Q&A: Pushing Behavioral to Its Full Potential
Behavioral Insider: What is your description of behavioral targeting?
Lewis: When I try to explain it to a client who is new to it and doesn't quite understand the concept, I define it as selective reach and messaging based upon target interests. And I say that those interests may be explicitly stated by the consumer, so they may check a box or indicate in some way that they're an avid golfer, or I may be able to assume that because of information on a Web site where they have gone and viewed articles on golf three times.
BI: So, in addition to actually gathering behavioral information from how users have interacted with a Web site, it's also information they've provided to you?
Lewis: Correct. Many times the user will volunteer that they have an interest in the subject matter, and we'll capture that data as well. There are three views or ways in which we see consumer behavior, and we define those as the macro, micro and personal levels. The micro view is when you work with a particular Web site publisher or online engagement and they track consumers' behavior within that engagement.... At the macro level, that's when we get into the ad networks and there's also desktop tracking... And that's when you really get into the privacy area and people have sort of a raised eyebrow.
BI: Do your clients have concerns about privacy?
Lewis: Absolutely. Some clients I've approached [about] trying to use some of the networks and some of the other things, they're very reluctant.
BI: Is it a broad concern based on the general privacy issues, or is it a reluctance to deal with certain companies?
Lewis: I think it's mainly the concern about a potential brand backlash. That they could be perceived, if that network of that company had gotten specifically bad publicity and their advertisements were brought up as an example, they don't want to have their brand dragged into it. Those solutions are really good solutions. But they're often great for clients that are promoting specific products that maybe don't have the brand equity yet in the marketplace that some of our other clients have; and therefore, they're not as guarded about how and where they use their brand.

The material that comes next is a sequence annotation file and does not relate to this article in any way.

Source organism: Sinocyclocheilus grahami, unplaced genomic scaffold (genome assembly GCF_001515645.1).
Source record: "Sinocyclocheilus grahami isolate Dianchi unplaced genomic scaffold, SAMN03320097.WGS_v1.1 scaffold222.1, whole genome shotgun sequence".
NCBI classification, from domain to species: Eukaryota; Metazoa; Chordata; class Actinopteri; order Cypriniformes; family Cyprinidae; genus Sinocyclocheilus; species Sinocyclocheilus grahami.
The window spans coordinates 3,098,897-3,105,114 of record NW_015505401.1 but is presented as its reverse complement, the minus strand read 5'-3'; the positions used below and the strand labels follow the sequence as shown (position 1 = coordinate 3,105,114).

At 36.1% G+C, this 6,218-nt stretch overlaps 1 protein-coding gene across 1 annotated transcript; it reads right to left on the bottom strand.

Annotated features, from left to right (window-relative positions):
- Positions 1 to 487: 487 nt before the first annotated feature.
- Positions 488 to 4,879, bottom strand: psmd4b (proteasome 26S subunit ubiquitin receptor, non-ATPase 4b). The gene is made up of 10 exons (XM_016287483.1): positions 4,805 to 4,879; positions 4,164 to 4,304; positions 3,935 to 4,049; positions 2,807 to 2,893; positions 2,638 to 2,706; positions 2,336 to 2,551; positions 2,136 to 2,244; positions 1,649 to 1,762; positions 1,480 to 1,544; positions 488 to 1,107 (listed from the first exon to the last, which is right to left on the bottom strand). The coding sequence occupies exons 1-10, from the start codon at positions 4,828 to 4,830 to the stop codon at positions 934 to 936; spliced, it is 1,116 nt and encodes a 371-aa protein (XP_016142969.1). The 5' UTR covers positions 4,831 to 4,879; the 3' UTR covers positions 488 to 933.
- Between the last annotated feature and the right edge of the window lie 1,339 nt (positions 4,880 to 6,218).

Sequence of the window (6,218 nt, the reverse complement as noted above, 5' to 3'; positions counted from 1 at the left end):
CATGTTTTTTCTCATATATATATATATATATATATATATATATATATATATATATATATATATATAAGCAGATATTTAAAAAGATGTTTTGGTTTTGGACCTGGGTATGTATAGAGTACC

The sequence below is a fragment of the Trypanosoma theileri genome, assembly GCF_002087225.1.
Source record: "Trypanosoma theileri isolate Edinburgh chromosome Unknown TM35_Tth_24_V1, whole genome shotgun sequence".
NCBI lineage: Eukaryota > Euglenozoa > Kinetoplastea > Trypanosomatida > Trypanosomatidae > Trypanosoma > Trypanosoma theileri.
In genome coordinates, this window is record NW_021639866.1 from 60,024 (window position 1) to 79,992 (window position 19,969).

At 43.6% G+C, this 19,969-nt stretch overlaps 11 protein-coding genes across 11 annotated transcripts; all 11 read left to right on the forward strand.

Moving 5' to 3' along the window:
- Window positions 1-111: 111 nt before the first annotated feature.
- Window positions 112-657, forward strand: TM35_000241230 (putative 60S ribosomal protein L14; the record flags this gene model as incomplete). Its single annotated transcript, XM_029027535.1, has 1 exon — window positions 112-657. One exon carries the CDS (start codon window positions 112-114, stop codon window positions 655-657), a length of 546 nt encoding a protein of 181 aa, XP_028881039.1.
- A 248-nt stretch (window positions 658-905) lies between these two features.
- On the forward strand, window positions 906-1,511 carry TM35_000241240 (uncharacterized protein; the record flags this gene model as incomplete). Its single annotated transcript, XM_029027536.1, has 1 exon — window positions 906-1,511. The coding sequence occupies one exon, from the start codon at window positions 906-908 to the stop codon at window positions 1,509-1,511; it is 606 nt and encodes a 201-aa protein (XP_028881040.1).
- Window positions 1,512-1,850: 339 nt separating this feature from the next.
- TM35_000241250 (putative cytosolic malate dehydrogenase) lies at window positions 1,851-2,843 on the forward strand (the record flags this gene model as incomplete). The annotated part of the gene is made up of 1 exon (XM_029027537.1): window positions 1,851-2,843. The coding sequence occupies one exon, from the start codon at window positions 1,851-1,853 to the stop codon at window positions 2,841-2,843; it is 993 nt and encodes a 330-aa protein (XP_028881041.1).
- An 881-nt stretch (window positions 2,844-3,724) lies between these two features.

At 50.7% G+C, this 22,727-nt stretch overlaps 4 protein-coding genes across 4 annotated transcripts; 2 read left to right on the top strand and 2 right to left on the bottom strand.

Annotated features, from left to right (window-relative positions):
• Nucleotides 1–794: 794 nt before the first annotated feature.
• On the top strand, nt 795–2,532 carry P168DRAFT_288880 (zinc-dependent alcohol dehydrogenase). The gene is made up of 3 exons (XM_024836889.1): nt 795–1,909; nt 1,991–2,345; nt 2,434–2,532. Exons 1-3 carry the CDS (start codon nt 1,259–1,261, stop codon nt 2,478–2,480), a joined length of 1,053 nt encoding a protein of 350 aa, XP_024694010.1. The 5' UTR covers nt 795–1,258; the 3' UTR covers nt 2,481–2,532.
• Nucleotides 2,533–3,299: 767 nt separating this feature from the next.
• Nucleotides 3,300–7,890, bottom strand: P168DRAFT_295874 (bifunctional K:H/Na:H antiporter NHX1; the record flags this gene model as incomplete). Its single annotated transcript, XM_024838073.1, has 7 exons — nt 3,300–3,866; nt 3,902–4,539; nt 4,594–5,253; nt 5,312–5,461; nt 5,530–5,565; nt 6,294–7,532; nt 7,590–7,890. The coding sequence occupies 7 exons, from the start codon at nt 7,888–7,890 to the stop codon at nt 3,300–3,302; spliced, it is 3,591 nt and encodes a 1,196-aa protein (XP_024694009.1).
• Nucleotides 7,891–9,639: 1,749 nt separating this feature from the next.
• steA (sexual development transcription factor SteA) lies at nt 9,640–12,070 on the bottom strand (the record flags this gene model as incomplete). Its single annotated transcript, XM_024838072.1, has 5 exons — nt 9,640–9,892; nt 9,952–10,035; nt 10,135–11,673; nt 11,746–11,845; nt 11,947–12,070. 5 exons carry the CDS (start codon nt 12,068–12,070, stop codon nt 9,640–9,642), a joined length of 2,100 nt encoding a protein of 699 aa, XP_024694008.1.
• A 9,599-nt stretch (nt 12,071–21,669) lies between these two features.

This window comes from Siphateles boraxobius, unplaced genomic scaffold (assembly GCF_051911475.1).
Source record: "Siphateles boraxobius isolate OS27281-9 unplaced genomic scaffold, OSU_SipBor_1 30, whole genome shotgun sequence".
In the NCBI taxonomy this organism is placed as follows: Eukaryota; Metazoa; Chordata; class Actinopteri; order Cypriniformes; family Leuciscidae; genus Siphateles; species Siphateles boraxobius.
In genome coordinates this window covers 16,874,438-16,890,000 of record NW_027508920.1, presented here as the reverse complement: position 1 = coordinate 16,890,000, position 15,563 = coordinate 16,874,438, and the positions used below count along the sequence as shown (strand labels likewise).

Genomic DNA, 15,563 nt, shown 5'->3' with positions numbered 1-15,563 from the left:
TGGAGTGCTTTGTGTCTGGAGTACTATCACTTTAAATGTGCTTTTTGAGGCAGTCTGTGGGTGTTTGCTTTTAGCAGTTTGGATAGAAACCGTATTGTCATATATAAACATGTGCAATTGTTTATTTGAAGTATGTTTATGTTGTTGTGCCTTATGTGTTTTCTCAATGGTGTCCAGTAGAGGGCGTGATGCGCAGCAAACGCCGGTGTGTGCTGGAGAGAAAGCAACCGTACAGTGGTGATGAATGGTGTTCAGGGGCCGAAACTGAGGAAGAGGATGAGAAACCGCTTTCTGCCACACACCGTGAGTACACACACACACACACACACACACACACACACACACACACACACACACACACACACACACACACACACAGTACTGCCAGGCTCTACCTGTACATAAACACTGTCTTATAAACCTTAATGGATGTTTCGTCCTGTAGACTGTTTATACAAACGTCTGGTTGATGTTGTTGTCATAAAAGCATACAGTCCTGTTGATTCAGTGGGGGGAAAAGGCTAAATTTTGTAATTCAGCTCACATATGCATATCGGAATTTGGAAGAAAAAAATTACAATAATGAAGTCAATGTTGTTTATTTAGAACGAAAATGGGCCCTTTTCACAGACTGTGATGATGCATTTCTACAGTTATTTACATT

BI: And that gets us into the idea of what is behavioral targeting better for - who's using it? Is it better for the more direct response kind of marketing?
Lewis: Right now that's exactly how we're seeing the marketplace. In a stereotypical sense, generally brand advertisers are going for what I call micro or personal behavioral targeting. And what I mean by personal, is the brand itself is actually keeping data about where consumers come from or what their interests are.
Where we see the macro level resonate the most is with clients that are most concerned about driving results, return on investment and price points. To this day, they've been a little less concerned about brand. And I think that is going to change over time. I think more privacy will be put in place; I think perceptions will change.
BI: Can you give me some examples of clients that have used behavioral?
Lewis: For Earthlink, maybe we would go to a site and we would look for people who read articles about video games. When they hit the landing page, that landing page wouldn't be the generic homepage. We would have them go to a specific landing page that obviously would highlight Earthlink's high-speed Internet connection and how it's perfect for video game players.
That's what I think that most of the clients miss. They're not using the true power of BT [behavioral targeting]. Here are the two most common mistakes that I see: number one is. the advertisement is identical. They just use BT to segment the marketplace. And the second thing is, they don't capture that information....I'll come into a client and they'll say, 'We have 100,000 names.' And I'll go, 'Where did the names come from?' And they'll say, 'Oh, I don't know. They signed up at the Web site or something.'
They're trying to use BT solely as a way of getting better return on investment in their generic online advertising. and their missing at least 50 percent of the boat with that.
BI: Is it partially a matter of not using the technologies that they already have in place, or is it the fact that there's much more investment involved here that they're not willing to get into?
Lewis: Typically it's a very small investment. I look at it as pennies on the dollar. They've already made the big investments. Usually the big investments are the media buys. When clients come back with, 'Hey is this what I want to do?' I say, 'When you bombard your customers with generic messages, that's when you really irritate them.' What you have to do is stay relevant and show that customer they're important enough that you're actually listening, and you're creating a true dialogue with the consumer where what they tell or show you is important, is actually important to you.